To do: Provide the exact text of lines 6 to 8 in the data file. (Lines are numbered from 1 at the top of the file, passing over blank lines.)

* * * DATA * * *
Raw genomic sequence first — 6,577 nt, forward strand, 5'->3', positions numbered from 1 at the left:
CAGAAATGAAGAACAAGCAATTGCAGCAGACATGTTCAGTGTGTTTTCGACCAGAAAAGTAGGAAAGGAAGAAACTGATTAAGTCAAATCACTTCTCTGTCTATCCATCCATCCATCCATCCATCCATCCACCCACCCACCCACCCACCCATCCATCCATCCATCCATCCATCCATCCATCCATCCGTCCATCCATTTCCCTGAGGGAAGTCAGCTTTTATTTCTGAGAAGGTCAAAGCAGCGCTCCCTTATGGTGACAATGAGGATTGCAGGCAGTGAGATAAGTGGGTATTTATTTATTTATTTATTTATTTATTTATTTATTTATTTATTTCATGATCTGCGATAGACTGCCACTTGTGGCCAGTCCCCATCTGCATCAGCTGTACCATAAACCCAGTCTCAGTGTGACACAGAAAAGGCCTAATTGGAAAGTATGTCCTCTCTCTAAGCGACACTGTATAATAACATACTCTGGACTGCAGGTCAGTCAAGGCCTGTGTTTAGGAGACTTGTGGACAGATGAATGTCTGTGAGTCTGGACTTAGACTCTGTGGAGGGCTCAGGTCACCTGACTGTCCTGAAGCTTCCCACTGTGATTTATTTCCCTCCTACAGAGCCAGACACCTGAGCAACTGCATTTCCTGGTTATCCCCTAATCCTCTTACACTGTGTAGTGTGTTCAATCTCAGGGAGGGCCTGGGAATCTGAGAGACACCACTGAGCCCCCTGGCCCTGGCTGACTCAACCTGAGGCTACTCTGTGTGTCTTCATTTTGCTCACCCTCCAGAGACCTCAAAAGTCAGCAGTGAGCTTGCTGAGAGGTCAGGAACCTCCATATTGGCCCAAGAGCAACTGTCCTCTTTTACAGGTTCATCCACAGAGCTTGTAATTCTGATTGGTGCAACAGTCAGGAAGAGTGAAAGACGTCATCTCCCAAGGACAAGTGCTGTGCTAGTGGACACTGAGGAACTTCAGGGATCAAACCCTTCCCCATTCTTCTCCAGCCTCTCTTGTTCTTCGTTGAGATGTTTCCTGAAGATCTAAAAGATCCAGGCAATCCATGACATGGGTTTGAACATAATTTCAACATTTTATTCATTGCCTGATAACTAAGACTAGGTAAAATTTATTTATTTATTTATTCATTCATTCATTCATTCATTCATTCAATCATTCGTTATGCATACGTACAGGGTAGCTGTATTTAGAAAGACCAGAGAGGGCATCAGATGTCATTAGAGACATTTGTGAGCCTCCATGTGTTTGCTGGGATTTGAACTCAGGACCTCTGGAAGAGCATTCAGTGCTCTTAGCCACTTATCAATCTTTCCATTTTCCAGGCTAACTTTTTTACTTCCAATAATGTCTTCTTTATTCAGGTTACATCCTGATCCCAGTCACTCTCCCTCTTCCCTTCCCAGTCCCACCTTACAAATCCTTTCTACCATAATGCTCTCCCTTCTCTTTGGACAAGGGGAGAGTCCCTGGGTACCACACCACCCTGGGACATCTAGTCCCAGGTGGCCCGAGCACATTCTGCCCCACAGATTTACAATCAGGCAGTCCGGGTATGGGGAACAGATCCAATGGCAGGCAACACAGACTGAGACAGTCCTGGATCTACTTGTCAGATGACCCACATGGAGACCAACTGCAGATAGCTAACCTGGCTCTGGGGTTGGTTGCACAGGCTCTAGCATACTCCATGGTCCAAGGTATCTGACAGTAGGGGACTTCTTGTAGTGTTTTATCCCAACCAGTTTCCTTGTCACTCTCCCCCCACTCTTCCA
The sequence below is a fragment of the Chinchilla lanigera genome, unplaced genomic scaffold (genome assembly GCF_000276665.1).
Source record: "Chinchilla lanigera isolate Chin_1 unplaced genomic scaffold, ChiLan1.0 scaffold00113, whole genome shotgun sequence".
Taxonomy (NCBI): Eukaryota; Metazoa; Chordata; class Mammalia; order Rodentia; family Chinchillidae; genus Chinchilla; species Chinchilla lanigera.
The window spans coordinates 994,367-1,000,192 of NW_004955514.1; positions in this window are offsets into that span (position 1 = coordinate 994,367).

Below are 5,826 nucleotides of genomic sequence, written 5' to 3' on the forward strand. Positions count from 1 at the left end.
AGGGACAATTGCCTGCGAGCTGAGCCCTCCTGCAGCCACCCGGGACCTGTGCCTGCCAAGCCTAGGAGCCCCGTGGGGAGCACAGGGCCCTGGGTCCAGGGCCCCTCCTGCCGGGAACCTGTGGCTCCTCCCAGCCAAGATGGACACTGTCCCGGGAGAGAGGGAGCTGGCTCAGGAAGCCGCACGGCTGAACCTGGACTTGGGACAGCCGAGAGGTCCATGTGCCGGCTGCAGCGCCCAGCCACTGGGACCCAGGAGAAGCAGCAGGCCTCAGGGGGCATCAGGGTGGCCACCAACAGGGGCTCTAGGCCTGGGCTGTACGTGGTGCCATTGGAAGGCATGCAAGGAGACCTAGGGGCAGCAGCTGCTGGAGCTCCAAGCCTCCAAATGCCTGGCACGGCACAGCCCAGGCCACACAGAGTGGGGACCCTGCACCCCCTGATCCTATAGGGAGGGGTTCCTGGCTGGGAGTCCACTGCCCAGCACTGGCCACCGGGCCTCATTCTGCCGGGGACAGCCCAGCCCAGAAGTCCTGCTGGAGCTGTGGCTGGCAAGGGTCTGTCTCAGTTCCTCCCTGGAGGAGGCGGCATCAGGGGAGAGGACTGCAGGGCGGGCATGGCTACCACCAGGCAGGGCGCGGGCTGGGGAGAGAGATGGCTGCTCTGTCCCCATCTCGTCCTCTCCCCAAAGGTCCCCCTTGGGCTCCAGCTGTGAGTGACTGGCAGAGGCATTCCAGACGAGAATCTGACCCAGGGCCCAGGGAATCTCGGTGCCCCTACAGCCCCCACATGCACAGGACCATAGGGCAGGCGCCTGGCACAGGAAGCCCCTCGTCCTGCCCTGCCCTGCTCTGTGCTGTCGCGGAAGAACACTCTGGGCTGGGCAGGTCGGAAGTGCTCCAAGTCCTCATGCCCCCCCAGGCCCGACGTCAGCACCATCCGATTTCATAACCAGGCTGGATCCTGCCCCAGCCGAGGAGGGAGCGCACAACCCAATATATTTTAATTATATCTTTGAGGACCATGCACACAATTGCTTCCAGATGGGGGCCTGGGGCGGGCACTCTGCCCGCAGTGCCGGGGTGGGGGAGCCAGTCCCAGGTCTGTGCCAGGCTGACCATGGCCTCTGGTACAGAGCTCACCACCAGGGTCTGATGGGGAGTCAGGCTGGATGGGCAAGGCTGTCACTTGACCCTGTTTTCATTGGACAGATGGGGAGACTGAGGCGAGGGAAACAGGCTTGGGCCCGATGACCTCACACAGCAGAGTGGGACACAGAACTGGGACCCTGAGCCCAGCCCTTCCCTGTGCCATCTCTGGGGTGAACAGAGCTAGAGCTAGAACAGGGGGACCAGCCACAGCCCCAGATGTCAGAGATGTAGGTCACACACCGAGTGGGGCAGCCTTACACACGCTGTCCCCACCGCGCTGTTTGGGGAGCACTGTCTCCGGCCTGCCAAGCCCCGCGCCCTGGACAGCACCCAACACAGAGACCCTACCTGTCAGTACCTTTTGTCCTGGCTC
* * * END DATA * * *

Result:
The window spans coordinates 994,367-1,000,192 of NW_004955514.1; positions in this window are offsets into that span (position 1 = coordinate 994,367).

Below are 5,826 nucleotides of genomic sequence, written 5' to 3' on the forward strand. Positions count from 1 at the left end.
AGGGACAATTGCCTGCGAGCTGAGCCCTCCTGCAGCCACCCGGGACCTGTGCCTGCCAAGCCTAGGAGCCCCGTGGGGAGCACAGGGCCCTGGGTCCAGGGCCCCTCCTGCCGGGAACCTGTGGCTCCTCCCAGCCAAGATGGACACTGTCCCGGGAGAGAGGGAGCTGGCTCAGGAAGCCGCACGGCTGAACCTGGACTTGGGACAGCCGAGAGGTCCATGTGCCGGCTGCAGCGCCCAGCCACTGGGACCCAGGAGAAGCAGCAGGCCTCAGGGGGCATCAGGGTGGCCACCAACAGGGGCTCTAGGCCTGGGCTGTACGTGGTGCCATTGGAAGGCATGCAAGGAGACCTAGGGGCAGCAGCTGCTGGAGCTCCAAGCCTCCAAATGCCTGGCACGGCACAGCCCAGGCCACACAGAGTGGGGACCCTGCACCCCCTGATCCTATAGGGAGGGGTTCCTGGCTGGGAGTCCACTGCCCAGCACTGGCCACCGGGCCTCATTCTGCCGGGGACAGCCCAGCCCAGAAGTCCTGCTGGAGCTGTGGCTGGCAAGGGTCTGTCTCAGTTCCTCCCTGGAGGAGGCGGCATCAGGGGAGAGGACTGCAGGGCGGGCATGGCTACCACCAGGCAGGGCGCGGGCTGGGGAGAGAGATGGCTGCTCTGTCCCCATCTCGTCCTCTCCCCAAAGGTCCCCCTTGGGCTCCAGCTGTGAGTGACTGGCAGAGGCATTCCAGACGAGAATCTGACCCAGGGCCCAGGGAATCTCGGTGCCCCTACAGCCCCCACATGCACAGGACCATAGGGCAGGCGCCTGGCACAGGAAGCCCCTCGTCCTGCCCTGCCCTGCTCTGTGCTGTCGCGGAAGAACACTCTGGGCTGGGCAGGTCGGAAGTGCTCCAAGTCCTCATGCCCCCCCAGGCCCGACGTCAGCACCATCCGATTTCATAACCAGGCTGGATCCTGCCCCAGCCGAGGAGGGAGCGCACAACCCAATATATTTTAATTATATCTTTGAGGACCATGCACACAATTGCTTCCAGATGGGGGCCTGGGGCGGGCACTCTGCCCGCAGTGCCGGGGTGGGGGAGCCAGTCCCAGGTCTGTGCCAGGCTGACCATGGCCTCTGGTACAGAGCTCACCACCAGGGTCTGATGGGGAGTCAGGCTGGATGGGCAAGGCTGTCACTTGACCCTGTTTTCATTGGACAGATGGGGAGACTGAGGCGAGGGAAACAGGCTTGGGCCCGATGACCTCACACAGCAGAGTGGGACACAGAACTGGGACCCTGAGCCCAGCCCTTCCCTGTGCCATCTCTGGGGTGAACAGAGCTAGAGCTAGAACAGGGGGACCAGCCACAGCCCCAGATGTCAGAGATGTAGGTCACACACCGAGTGGGGCAGCCTTACACACGCTGTCCCCACCGCGCTGTTTGGGGAGCACTGTCTCCGGCCTGCCAAGCCCCGCGCCCTGGACAGCACCCAACACAGAGACCCTACCTGTCAGTACCTTTTGTCCTGGCTC